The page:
On the theme of bank customer loyalty, I also heard of
another bank, City National, which apparently still
retains many Hollywood stars as banking clients
because it is claimed that in 1963 the bank manager
gave Frank Sinatra cash in the middle of the night to
pay a ransom over his son.
2Source: Statista, February 2017.
3Source: First Republic Form 8K; filed July 13, 2018.
Donn't discount disruption for Australian banks
The large US banks are showing leadership on digital
investment by chasing new customers outside of their
usual markets and continuing to push holistic customer
If Australian banks narrow their focus to just core
products, they will have a real challenge turning this
disruption, or perhaps more aptly the ‘creative
destruction’, of their business models into a positive
story for earnings growth.
It leads to the question of whether Australian banks can
find a digital ‘cost out’ story to drive growth? The path
to much lower digitised cost bases appears long and
distant. Some US groups like Bank of America and
American Express have managed to reduce nominal
costs, though this was typically through traditional ‘lowhanging
fruit’ cost-cutting. Most US banks, in fact, are
not seeing anything better than flat costs, and view the
tech spending arms race as ongoing.
Australian bank share prices currently reflect
expectations of low growth, returns on equity remaining
below historical levels and little benefit given to the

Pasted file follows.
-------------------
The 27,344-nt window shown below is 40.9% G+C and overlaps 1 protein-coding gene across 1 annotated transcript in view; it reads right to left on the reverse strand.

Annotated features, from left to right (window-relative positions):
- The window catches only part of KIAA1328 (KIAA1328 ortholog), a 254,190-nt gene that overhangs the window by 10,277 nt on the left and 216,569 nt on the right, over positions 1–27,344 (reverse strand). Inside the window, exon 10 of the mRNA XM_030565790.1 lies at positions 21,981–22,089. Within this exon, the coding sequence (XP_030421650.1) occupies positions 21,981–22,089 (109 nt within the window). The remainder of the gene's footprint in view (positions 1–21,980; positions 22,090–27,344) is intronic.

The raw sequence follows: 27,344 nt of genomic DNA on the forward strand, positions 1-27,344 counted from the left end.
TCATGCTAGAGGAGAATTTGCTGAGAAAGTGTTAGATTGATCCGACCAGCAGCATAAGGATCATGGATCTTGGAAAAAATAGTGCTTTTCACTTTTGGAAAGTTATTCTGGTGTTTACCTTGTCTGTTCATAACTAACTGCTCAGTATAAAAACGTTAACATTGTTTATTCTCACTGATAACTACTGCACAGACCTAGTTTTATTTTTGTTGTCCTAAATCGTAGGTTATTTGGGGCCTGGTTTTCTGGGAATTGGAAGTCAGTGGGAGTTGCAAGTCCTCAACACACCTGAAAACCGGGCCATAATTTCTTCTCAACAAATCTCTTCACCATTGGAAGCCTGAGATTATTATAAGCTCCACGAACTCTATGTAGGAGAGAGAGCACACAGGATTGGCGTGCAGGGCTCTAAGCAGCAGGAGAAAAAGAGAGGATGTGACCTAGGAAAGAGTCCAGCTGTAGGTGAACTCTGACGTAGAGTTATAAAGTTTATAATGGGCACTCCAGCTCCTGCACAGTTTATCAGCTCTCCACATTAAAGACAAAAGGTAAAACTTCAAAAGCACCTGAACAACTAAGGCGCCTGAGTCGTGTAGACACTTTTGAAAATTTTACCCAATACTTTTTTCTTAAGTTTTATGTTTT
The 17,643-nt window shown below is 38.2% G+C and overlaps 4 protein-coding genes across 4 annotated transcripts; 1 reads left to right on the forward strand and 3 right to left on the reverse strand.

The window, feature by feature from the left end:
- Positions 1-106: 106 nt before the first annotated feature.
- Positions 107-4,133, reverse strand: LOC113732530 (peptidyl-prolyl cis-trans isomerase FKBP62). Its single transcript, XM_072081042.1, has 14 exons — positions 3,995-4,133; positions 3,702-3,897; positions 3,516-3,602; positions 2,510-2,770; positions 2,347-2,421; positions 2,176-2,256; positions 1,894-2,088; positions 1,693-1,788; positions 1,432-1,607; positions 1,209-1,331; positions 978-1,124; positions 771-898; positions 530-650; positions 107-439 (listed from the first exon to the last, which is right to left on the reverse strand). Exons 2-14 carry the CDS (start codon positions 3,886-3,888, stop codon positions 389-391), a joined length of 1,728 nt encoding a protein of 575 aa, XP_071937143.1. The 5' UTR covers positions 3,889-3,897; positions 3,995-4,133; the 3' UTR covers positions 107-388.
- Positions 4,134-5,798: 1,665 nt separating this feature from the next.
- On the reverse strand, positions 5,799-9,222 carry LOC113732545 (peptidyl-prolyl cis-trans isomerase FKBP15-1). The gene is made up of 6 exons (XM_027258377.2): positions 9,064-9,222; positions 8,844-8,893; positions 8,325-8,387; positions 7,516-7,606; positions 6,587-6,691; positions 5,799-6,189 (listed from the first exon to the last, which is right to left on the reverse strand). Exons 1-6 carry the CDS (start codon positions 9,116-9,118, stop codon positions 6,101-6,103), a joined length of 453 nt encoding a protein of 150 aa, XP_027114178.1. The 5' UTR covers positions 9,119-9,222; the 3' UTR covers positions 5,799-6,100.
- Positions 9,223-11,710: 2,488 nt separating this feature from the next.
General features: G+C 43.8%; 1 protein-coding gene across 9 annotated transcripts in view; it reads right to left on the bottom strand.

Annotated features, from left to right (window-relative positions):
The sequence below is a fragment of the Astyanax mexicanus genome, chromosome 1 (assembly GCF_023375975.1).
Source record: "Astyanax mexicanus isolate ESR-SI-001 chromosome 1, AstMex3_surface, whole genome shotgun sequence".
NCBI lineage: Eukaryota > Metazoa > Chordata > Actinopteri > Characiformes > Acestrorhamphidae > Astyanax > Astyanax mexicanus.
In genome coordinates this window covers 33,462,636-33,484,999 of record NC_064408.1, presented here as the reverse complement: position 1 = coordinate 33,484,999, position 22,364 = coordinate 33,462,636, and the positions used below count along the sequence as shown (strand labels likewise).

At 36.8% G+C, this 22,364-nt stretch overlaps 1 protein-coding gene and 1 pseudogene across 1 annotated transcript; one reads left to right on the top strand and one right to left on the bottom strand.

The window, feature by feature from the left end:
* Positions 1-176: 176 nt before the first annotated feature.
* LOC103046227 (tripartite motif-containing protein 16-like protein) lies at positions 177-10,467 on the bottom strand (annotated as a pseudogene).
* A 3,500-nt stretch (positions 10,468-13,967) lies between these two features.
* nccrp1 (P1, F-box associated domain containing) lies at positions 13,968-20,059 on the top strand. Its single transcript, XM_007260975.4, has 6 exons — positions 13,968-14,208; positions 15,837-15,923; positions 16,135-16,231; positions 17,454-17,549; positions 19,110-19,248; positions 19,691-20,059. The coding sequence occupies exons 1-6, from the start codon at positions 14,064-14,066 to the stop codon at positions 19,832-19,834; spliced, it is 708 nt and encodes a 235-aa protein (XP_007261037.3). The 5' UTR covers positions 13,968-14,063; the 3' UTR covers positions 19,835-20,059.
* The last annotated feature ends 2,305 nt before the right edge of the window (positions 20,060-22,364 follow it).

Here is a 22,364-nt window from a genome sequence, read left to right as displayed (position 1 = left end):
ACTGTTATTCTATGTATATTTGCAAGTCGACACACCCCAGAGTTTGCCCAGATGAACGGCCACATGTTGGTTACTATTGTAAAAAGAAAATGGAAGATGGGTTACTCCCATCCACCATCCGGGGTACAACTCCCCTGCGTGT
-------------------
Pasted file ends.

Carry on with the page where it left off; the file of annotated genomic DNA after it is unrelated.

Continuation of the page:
banks for the healthy state of Australian corporates.
The Royal Commission has seen investors overreact on
some factors, and if the banks can mount the perceived
comeback that has been evident in some of the US
banks, they might even be considered cheap at the
If Australian banks narrow their focus
to just core products, they will have a
real challenge turning this disruption,
or perhaps more aptly the ‘creative
destruction’, of their business models
into a positive story for earnings growth.
However, the bad news is that expectations of a return
to the banking glory days (once the dust has settled on
the Royal Commission) are likely to be disappointed by
actual meaningful disruption by non-bank players. This
is in part due to the risk- averse regulatory and
In my view now is not the time to ‘discount’ the impact
of disruption. We see this creating a long, slow burn to
subdued aggregate earnings and relatively static share
prices for the banks.